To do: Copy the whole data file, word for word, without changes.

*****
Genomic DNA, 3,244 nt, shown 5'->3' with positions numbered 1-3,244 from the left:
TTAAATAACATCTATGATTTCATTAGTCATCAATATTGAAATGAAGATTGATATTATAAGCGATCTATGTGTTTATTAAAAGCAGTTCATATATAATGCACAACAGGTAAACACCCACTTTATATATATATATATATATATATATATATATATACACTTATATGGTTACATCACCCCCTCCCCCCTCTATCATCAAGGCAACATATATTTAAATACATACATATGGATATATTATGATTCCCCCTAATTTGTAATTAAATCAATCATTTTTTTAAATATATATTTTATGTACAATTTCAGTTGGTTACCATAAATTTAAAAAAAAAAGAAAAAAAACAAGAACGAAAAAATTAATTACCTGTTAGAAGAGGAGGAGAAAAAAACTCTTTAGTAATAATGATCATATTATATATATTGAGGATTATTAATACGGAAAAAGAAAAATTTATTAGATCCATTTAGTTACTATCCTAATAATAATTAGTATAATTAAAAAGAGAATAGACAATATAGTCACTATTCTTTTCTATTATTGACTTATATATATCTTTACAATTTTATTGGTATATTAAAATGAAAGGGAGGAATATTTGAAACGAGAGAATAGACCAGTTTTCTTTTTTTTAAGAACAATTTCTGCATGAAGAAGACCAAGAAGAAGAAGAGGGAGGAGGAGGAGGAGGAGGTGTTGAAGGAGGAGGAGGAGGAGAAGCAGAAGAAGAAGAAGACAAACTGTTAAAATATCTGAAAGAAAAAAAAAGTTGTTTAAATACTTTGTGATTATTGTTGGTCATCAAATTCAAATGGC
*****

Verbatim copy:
Genomic DNA, 3,244 nt, shown 5'->3' with positions numbered 1-3,244 from the left:
TTAAATAACATCTATGATTTCATTAGTCATCAATATTGAAATGAAGATTGATATTATAAGCGATCTATGTGTTTATTAAAAGCAGTTCATATATAATGCACAACAGGTAAACACCCACTTTATATATATATATATATATATATATATATATATACACTTATATGGTTACATCACCCCCTCCCCCCTCTATCATCAAGGCAACATATATTTAAATACATACATATGGATATATTATGATTCCCCCTAATTTGTAATTAAATCAATCATTTTTTTAAATATATATTTTATGTACAATTTCAGTTGGTTACCATAAATTTAAAAAAAAAAGAAAAAAAACAAGAACGAAAAAATTAATTACCTGTTAGAAGAGGAGGAGAAAAAAACTCTTTAGTAATAATGATCATATTATATATATTGAGGATTATTAATACGGAAAAAGAAAAATTTATTAGATCCATTTAGTTACTATCCTAATAATAATTAGTATAATTAAAAAGAGAATAGACAATATAGTCACTATTCTTTTCTATTATTGACTTATATATATCTTTACAATTTTATTGGTATATTAAAATGAAAGGGAGGAATATTTGAAACGAGAGAATAGACCAGTTTTCTTTTTTTTAAGAACAATTTCTGCATGAAGAAGACCAAGAAGAAGAAGAGGGAGGAGGAGGAGGAGGAGGTGTTGAAGGAGGAGGAGGAGGAGAAGCAGAAGAAGAAGAAGACAAACTGTTAAAATATCTGAAAGAAAAAAAAAGTTGTTTAAATACTTTGTGATTATTGTTGGTCATCAAATTCAAATGGC